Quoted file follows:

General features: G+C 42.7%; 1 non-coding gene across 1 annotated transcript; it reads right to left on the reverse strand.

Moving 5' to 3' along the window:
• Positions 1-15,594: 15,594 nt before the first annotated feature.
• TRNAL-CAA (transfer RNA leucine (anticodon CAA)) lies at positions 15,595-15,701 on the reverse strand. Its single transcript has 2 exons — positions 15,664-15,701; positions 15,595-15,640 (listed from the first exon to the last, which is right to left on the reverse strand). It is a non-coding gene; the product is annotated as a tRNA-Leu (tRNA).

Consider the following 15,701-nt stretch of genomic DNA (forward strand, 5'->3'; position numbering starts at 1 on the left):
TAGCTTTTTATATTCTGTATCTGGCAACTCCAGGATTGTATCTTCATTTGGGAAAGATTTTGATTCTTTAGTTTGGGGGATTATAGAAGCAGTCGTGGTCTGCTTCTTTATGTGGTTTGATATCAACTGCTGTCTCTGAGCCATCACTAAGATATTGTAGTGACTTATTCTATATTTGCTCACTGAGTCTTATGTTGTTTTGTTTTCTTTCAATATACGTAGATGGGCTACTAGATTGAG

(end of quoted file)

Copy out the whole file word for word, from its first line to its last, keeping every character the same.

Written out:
General features: G+C 42.7%; 1 non-coding gene across 1 annotated transcript; it reads right to left on the reverse strand.

Moving 5' to 3' along the window:
• Positions 1-15,594: 15,594 nt before the first annotated feature.
• TRNAL-CAA (transfer RNA leucine (anticodon CAA)) lies at positions 15,595-15,701 on the reverse strand. Its single transcript has 2 exons — positions 15,664-15,701; positions 15,595-15,640 (listed from the first exon to the last, which is right to left on the reverse strand). It is a non-coding gene; the product is annotated as a tRNA-Leu (tRNA).

Consider the following 15,701-nt stretch of genomic DNA (forward strand, 5'->3'; position numbering starts at 1 on the left):
TAGCTTTTTATATTCTGTATCTGGCAACTCCAGGATTGTATCTTCATTTGGGAAAGATTTTGATTCTTTAGTTTGGGGGATTATAGAAGCAGTCGTGGTCTGCTTCTTTATGTGGTTTGATATCAACTGCTGTCTCTGAGCCATCACTAAGATATTGTAGTGACTTATTCTATATTTGCTCACTGAGTCTTATGTTGTTTTGTTTTCTTTCAATATACGTAGATGGGCTACTAGATTGAG